Transported all over ‘Atlas’
Halle Berry looks a lot different without her makeup. Just ask Daniel Parker and Jeremy Woodhead, the makeup and hair designers who transformed her into everything from a young German Jewish wife to an old Asian doctor for “Cloud Atlas.” For the epic film set in six time periods, Parker worked with director Tom Tykwer, who handled three of the segments, and Woodhead collaborated with directors Lana and Andy Wachowski on the other three to create multiple looks for each actor.
What was in your bag of tricks for “Cloud Atlas”?
Jeremy Woodhead: I shipped over to Berlin 40 trunks of hair, makeup, bits and pieces. And I used every single thing I took, because it was one of those jobs where you just have to back yourself up with as much stuff as possible that can get you out of trouble.
Daniel Parker: A great paint palette will get you out of any trouble, if you know how to use it. It’s the basis to all makeup, and it still works.
Woodhead: And to have lots of loose hair -- every thickness of hair, every coarseness of hair and every shade of hair.
What were the challenges?
Parker: One of the things that was very much wanted: that the actors playing multiple roles should look completely different, but we shouldn’t hide who they are. So, certainly on my side, the designs were done with multi-piece prosthetics -- to remove certain pieces in order to reveal the actor a bit more.
Do certain actors disappear more or less into their makeup?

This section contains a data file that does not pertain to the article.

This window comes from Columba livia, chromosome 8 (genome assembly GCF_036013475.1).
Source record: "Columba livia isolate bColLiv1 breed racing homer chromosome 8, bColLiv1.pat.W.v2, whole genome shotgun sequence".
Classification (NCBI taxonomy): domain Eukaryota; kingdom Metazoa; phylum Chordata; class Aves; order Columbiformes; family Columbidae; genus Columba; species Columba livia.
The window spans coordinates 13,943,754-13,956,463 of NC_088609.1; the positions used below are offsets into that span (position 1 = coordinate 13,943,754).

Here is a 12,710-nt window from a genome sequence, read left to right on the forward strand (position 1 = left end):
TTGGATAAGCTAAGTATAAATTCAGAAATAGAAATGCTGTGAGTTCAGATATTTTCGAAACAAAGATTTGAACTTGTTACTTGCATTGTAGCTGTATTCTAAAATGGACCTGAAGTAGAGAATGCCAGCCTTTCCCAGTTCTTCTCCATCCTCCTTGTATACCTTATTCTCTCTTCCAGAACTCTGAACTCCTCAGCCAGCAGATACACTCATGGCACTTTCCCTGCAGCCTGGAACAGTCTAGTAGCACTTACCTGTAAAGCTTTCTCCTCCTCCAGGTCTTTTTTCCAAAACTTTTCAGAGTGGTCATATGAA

Woodhead: It’s very hard to hide Tom Hanks. He has such a distinctive face.
Parker: Hiding Tom Hanks is impossible -- I mean, virtually impossible. There was one instance that we had on the set when Tom Hanks was in the present day in 2012 where he was playing the character of [thuggish author] Dermot Hoggins. I’d shaved his head and given him a beard and a broken nose. And the first assistant director said, on set, ‘All you guys that are standing around Tom Hanks, will you please take your positions again?’ And they all looked at each other and said, ‘Tom Hanks is here?’ I was really surprised, because I still think he looked like Tom Hanks.
What were some of the other big transformations?
Woodhead: Susan Sarandon was away filming somewhere else, so we hadn’t got a life cast, and I had to turn her into a little old man from the Indian subcontinent. So I used James D’Arcy’s eyebrow blocker piece to change the shape of her forehead. On top of that, I put Jim Sturgess’ forehead. And I had two or three noses made of varying sizes, just hoping that one would fit. Luckily, one did. And then put a wig and a goatee beard and a mustache and then just a lot of paintwork on her. This was the first time she’d ever been a man, and she just sat there giggling.
And the other one that was a tricky change -- because we had no time to test it -- was Halle Berry as Dr. Ovid, this little Asian man. I also had to turn Hugh Grant into this cannibal Kona warrior chief. So we had to give him a bald cap, a Mohawk that was made up of scalps of people he’d killed and fingers hanging from it, and full body tattoos and radiation burns and body paint, which he really enjoyed. He was great fun in a [warrior’s] leather miniskirt and boots.
Parker: My first big transformation was on Hugo Weaving, turning him into Nurse Noakes. And the thing that makes changing a man into a woman so challenging is, particularly in this case, you’ve got Hugo, who’s a very masculine man. And so it was a question of changing the bone structure, raising eyebrows and softening the forehead. Also, what I wanted to do was change the whole skin quality, because female skin is so much softer and peach-like.
Woodhead: Normally, on most films, there are perhaps one or two days when it’s “the big makeup.” This film, “the big makeup” was every single day.